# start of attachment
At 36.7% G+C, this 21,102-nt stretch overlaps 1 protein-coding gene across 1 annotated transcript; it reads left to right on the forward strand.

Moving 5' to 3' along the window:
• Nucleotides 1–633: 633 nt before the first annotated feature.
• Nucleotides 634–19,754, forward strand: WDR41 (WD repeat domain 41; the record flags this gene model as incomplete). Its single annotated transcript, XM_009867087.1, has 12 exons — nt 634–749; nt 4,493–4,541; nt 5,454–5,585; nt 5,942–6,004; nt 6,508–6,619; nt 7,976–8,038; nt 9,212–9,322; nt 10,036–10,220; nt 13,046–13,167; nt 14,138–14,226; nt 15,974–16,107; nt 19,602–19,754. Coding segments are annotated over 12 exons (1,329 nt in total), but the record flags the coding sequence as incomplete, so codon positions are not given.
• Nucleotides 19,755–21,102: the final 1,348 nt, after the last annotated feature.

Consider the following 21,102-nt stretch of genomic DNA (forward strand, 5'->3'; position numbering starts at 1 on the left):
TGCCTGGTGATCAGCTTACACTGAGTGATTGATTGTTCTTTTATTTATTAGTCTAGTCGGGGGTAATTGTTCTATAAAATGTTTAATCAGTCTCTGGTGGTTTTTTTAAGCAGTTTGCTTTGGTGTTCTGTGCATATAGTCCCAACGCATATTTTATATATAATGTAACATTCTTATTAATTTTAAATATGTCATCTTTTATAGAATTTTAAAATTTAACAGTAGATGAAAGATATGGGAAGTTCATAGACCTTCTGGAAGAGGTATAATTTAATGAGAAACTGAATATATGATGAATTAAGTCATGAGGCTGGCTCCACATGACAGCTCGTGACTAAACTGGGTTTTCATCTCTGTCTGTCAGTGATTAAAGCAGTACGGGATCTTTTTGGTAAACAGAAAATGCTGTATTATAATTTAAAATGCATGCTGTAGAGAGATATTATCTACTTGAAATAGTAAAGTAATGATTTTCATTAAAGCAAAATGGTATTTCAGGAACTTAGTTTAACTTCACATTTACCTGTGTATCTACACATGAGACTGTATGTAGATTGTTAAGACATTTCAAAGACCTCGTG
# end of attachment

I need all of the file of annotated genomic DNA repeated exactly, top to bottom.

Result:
At 36.7% G+C, this 21,102-nt stretch overlaps 1 protein-coding gene across 1 annotated transcript; it reads left to right on the forward strand.

Moving 5' to 3' along the window:
• Nucleotides 1–633: 633 nt before the first annotated feature.
• Nucleotides 634–19,754, forward strand: WDR41 (WD repeat domain 41; the record flags this gene model as incomplete). Its single annotated transcript, XM_009867087.1, has 12 exons — nt 634–749; nt 4,493–4,541; nt 5,454–5,585; nt 5,942–6,004; nt 6,508–6,619; nt 7,976–8,038; nt 9,212–9,322; nt 10,036–10,220; nt 13,046–13,167; nt 14,138–14,226; nt 15,974–16,107; nt 19,602–19,754. Coding segments are annotated over 12 exons (1,329 nt in total), but the record flags the coding sequence as incomplete, so codon positions are not given.
• Nucleotides 19,755–21,102: the final 1,348 nt, after the last annotated feature.

Consider the following 21,102-nt stretch of genomic DNA (forward strand, 5'->3'; position numbering starts at 1 on the left):
TGCCTGGTGATCAGCTTACACTGAGTGATTGATTGTTCTTTTATTTATTAGTCTAGTCGGGGGTAATTGTTCTATAAAATGTTTAATCAGTCTCTGGTGGTTTTTTTAAGCAGTTTGCTTTGGTGTTCTGTGCATATAGTCCCAACGCATATTTTATATATAATGTAACATTCTTATTAATTTTAAATATGTCATCTTTTATAGAATTTTAAAATTTAACAGTAGATGAAAGATATGGGAAGTTCATAGACCTTCTGGAAGAGGTATAATTTAATGAGAAACTGAATATATGATGAATTAAGTCATGAGGCTGGCTCCACATGACAGCTCGTGACTAAACTGGGTTTTCATCTCTGTCTGTCAGTGATTAAAGCAGTACGGGATCTTTTTGGTAAACAGAAAATGCTGTATTATAATTTAAAATGCATGCTGTAGAGAGATATTATCTACTTGAAATAGTAAAGTAATGATTTTCATTAAAGCAAAATGGTATTTCAGGAACTTAGTTTAACTTCACATTTACCTGTGTATCTACACATGAGACTGTATGTAGATTGTTAAGACATTTCAAAGACCTCGTG